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11 September 2008 Edition

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Bloodlust in The Irish Times

Bloodlust in The Irish Times

IT IS beyond my slender literary talent to adequately describe the depths of hypocrisy and war mongering to which The Irish Times has degenerated in recent months. The paper’s coverage of the recent death of what it calls an “Irish soldier” fighting with the British Army in the US/NATO-led war in Afghanistan highlights this moral duplicity.
For months, the Times has carried weekly articles from Lieutenant Paddy Bury, serving with the British Army’s Royal Irish Regiment in Afghanistan. Readers were treated to exhilarating tales of British soldiers’ escape from dangerous terrorists and sneaky natives who, for some reason or other, were collaborating with the Taliban’s fight against the benign efforts of British squaddies to, well, kill them.
Apart from shameless glorification of the imperialist war in Afghanistan, there is an even more cynical exercise at play here. That is the military crisis facing Britain, the world's oldest colonial power, in persuading enough of its own young men to volunteer for its wars abroad. The British Army openly admits to a personnel crisis. It has mounted a recruitment drive in Ireland to supplement its dwindling army at a time when Irish unemployment is rising. Into this breach have stepped the loyal cheerleaders of The Irish Times with its publication of Bury’s sickening diary, replete with the whiff of cordite and anecdotes of battle and references to the “craic” and fighting spirit of “Irish soldiers”.



LAST weekend saw Bury complete his tour of duty and he had two articles in two days. The second was flagged as a response to his critics in the Times’ s letters pages. The first was Bury’s departing diary from the front and he vented outrage at local villagers who co-operated with the Taliban in a land mine ambush against his soldiers.
With searing insight, Bury pieces it together. “Locals... These people had to know it was there - it was in their field.” Yes, Paddy, “their field”, in their country. But the irony and blindingly obvious truth of his own conclusion escape this member of the elite British officer corps.
Bury returns to quiz those cunning peasants who must have known and describes their disingenuous response. “We know nothing. Usual response.” Bury concludes: “Bitter, I leave.” ‘Bloody natives,’ you can almost hear him mutter.
But Bury goes on to recount how his soldiers evened up the score (although there were allegedly no casualties in the land mine ambush) when he describes his platoon’s heroic accomplishments in a fire-fight with the Taliban a day later. Describing his men’s situation, Bury writes:
“Bullets zip at their feet, over their heads, into the walls behind them. Amazingly, none find their target.”
And the Brit killing machine - sorry, ‘peace-keeping Irish soldiers’ - fight back. “By now, mortars, rockets and grenade launchers are smashing the Taliban positions.” After the cowardly locals flee, Bury’s heroes move in and he describes how “we find blood-spattered firing points” (well, yipadeedoo!). “We turn for base, content that we have destroyed many IEDs [improvised explosive devices] and that we have killed our enemy.” Oh, what fun! And this from a newspaper that has lectured generations of Irish nationalists about the evils of political violence.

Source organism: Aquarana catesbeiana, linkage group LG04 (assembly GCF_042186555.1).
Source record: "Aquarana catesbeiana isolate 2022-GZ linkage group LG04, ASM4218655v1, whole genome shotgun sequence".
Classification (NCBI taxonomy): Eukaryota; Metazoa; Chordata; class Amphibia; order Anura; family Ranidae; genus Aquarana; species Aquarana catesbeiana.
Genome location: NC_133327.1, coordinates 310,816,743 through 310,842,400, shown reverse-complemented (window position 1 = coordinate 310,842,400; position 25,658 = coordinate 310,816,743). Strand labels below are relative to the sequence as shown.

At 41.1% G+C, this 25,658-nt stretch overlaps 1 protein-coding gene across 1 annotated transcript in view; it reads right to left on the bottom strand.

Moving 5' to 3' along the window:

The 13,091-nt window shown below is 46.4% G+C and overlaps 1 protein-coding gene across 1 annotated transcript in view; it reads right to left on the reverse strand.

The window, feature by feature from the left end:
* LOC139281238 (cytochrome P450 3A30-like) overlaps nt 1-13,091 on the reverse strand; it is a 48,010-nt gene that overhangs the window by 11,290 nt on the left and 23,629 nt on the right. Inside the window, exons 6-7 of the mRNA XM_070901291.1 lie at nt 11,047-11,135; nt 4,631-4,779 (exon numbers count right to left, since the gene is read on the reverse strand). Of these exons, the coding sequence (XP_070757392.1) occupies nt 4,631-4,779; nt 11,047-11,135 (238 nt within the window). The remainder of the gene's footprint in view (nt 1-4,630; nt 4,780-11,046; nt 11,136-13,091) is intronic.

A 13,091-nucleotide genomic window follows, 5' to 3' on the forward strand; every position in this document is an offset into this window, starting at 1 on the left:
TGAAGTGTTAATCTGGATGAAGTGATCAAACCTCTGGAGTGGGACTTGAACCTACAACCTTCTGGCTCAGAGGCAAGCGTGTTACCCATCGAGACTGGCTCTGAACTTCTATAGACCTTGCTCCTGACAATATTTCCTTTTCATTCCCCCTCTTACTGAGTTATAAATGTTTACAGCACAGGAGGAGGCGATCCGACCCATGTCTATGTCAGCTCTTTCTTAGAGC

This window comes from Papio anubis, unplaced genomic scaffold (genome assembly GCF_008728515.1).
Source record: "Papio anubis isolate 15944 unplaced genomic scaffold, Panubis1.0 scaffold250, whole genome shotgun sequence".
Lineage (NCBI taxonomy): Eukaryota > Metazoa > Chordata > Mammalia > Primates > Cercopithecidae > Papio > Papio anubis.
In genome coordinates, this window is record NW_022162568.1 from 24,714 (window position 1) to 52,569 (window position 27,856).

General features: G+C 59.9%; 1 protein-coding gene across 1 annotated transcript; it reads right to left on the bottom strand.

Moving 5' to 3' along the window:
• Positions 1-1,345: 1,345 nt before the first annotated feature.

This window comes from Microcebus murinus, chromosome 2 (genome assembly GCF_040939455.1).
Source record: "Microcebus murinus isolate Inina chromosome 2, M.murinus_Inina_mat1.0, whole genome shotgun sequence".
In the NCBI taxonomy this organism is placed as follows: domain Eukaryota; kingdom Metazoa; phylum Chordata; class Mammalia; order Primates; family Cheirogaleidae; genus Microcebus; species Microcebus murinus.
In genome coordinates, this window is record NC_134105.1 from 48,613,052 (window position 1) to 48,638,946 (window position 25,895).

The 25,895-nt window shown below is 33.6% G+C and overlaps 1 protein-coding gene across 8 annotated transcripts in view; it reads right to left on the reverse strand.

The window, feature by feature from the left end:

THE next day’s Irish Times had another report from Bury justifying the occupation of Afghanistan by claiming it as a fight against terrorists and drugs barons - both of which claims are specious and downright untruthful. But most of Bury’s article is a series of nauseating comments about the camaraderie and craic enjoyed by “Irish soldiers” whose “bravery is a credit to our island of Ireland”.
The fly in the ointment of this recruitment pitch from The Irish Times was the simultaneous announcement that day of the death of another British soldier, serving under Bury in the same area where the Taliban’s blood had been spattered with such joyous abandon by Bury and his troops in their Boys’ Own adventures.
The Irish Times rose to the occasion with a series of tributes to the dead “Irish soldier” who was born in the United States, served in the US Navy and then joined the British Army because he “missed military life”. But the most revealing article of all in this series of bloodthirsty propaganda recruitment pitches for the British Army was that penned by the paper’s security correspondent, Conor Lally.
Lally wrote how the “lure of combat” draws Irish men to join the British Army but also explains how many such men are refused entry into the 26 County Defence Forces which will not accept people under 18 years of age - unlike the British Army, which takes in 16-year-olds. According to Lally, many young Irish men are able to persuade their parents to allow them leave school at an early age to join the British Army. One wonders what the ever-so-concerned and progressive contributors to The Irish Times’s education supplement think of this disposal of Irish children.
Best of all was Lally’s “interesting insight into the challenges they can face” and he describes a sequence of the glorious exploits of Lance-Sergeant Gavin O’Neill. This brave “Irish” soldier fought various Iraqi insurgents to a standstill in a three-day period with his British Army in Basra last year, climaxing with his courageous effort in “killing two insurgents in the process”. More punching the air in theIrish Times newsroom, one presumes.
Always remember The Irish Times’s scale of values: Irish rebels fighting for the freedom of their country are murderers and terrorists; Irish children as young as 16 are heroes when they are dragooned into fighting in the British Army, “killing insurgents”. 

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